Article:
The EU microplastics restriction: what the nail industry needs to know
Coming into force from October 15, 2023, are changes to the European Union (EU) chemical legislation, REACH, aiming to contain the uncontrolled release of around half a million tonnes of microplastics into the environment.
The Commission's proposal follows the European Chemicals Agency’s findings that microplastics poses an inadequately controlled risk to the environment.
The beauty industry should take note as the European Commission has adopted measures to restrict the sale of microplastics intentionally added to products, including cosmetics.
Cosmetic products in the spotlight include glitter used for nail services, as well as cosmetics containing microplastics used to exfoliate (microbeads). However, a separate UK ban on microbeads already came into force in 2018.
What are microplastics?
Microplastics describe all synthetic polymer particles below 5mm that are organic, insoluble and resist degradation. They have been found present in the bodies of humans and animals.
What the regulation means for the nail industry
From October 15, the ban will apply immediately on the sale of cosmetics containing microbeads. Although not explicitly mentioned in the proposal, the sale of loose glitters within skincare, body modifications/enhancements, bath bombs, personal care, hair, make-up and tattoos will also fall under immediate restriction as glitter is made of the common plastics PET or PVC and coated with aluminium or other synthetic materials to make it shine.
The ban will apply after four to 12 years for other cosmetics, states the legislation, depending on the complexity of the product, the need for reformulation and the availability of suitable alternatives.
The document states that exemptions will be considered if the risk from microplastic release is minimised because the synthetic polymer microparticles are contained by technical means – such within nail polish or paint.
For certain "leave-on" cosmetic products like make-up, lip and nail products, due to their low contribution to the overall emissions of microplastics, as well as the potentially large impact on the cosmetics industry of a ban of synthetic polymer microparticles in those products, REACH’s Committee for Socio-economic Analysis (SEAC) considered two additional measures as appropriate alternatives to the ban on the placing on the market of those products after a six-year transitional period, as proposed by the Annex XV dossier: either appropriate instructions for use and disposal or a transitional period longer than six years.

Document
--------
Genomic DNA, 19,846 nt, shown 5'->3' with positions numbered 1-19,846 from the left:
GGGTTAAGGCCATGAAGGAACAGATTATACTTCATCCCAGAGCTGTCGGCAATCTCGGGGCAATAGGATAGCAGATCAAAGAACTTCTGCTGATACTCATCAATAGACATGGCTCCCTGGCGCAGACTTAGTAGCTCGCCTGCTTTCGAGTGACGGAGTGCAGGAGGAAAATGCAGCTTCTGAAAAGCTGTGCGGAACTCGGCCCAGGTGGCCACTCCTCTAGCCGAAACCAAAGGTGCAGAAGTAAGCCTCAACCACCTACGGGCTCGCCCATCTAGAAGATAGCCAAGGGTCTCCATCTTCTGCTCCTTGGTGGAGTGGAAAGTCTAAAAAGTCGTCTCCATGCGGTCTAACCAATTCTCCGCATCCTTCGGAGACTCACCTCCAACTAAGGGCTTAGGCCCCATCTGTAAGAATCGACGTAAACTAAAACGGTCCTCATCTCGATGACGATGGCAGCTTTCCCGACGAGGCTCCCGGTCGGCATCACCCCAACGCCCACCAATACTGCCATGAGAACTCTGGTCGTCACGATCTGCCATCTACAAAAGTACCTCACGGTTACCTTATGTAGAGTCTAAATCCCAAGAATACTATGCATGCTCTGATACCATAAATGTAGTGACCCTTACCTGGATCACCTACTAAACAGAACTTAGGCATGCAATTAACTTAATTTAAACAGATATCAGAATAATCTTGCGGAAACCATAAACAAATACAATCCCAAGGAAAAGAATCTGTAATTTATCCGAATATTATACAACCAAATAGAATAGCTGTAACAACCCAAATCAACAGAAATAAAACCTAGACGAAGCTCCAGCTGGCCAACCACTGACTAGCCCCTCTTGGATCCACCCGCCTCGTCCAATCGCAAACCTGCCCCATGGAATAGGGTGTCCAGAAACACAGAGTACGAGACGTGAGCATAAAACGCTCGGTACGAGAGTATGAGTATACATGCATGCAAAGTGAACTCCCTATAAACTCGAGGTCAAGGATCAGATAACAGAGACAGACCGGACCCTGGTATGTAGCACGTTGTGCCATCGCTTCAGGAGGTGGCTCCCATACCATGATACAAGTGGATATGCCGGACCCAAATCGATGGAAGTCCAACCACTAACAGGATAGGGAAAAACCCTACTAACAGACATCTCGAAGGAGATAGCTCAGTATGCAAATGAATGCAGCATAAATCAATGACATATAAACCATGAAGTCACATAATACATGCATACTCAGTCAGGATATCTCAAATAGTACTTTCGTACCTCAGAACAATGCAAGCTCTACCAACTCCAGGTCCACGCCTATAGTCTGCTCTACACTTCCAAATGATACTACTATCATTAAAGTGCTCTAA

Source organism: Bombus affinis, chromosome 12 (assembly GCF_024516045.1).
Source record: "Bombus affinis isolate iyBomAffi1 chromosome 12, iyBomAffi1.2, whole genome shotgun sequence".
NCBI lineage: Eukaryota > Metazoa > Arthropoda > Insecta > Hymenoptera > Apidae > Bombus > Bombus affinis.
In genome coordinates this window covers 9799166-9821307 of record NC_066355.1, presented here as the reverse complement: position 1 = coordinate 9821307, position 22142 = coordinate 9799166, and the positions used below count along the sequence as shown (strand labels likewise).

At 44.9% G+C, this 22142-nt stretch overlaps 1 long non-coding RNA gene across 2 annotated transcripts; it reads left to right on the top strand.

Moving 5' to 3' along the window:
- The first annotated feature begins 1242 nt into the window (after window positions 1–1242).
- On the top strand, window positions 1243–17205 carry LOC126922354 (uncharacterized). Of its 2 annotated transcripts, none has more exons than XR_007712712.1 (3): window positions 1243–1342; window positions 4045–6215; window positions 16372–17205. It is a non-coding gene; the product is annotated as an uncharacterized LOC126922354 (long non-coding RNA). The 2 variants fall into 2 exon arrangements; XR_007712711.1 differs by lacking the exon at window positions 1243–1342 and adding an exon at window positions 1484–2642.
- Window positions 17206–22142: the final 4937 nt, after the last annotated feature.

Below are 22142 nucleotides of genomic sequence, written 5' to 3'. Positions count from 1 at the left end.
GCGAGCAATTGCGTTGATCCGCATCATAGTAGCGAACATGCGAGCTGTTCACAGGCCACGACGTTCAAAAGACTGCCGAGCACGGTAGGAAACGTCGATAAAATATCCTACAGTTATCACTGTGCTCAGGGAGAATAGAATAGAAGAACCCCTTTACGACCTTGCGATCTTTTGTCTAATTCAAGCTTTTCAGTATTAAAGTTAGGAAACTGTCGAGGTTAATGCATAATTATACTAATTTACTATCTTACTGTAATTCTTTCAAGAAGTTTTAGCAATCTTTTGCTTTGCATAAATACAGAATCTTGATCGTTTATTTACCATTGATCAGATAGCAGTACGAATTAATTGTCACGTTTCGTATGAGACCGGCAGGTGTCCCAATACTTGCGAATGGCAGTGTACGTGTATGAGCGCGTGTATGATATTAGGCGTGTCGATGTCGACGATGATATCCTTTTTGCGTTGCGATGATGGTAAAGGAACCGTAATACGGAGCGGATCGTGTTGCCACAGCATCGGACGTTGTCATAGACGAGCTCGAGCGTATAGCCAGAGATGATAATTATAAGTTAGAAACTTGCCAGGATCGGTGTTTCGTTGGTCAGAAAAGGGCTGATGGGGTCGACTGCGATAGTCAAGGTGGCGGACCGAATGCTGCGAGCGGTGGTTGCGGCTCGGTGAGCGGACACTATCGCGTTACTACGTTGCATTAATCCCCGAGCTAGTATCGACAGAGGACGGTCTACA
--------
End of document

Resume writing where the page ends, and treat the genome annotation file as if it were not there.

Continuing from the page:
The reformulation costs expected for these products in response to the proposed restriction are higher than for other "leave-on" cosmetic products.
Taking also into account the comparatively lower contribution of make-up products, lip products and nail products to the overall emissions, the Commission says it considers that a transitional period of 12 years for the ban on such products is justified in order to ensure adequate time to develop suitable alternatives and limit the costs for industry.
However, in order to encourage the substitution of synthetic polymer microparticles in cosmetics before the end of the transitional period, any make-up, lip and nail product placed on the market still containing synthetic polymer microparticles should bear a statement informing consumers of this fact, starting from a date yet to be decided.
The potential impact of the microplastics ban on the environment
It’s estimated that over 20 years, the proposed restriction would prevent the release of about half a million tonnes of microplastics in the environment, at an estimated total cost up to €19 billion (£16.4bn).
How to minimise your plastic impact in salon
Look for products containing biodegradable glitters
Encase glitters and enhancements thoroughly
Shake off and remove any glitter from clothing after the work day before washing
Sweep or vacuum any microplastics throughout the day and properly dispose of them rather than washing down the sink
Mix glitters with top coat, hard gel or acrylic to minimise uncontrolled emissions into the environment.
Have you found ways to limit your microplastic emissions in salon? Let us know in the comments...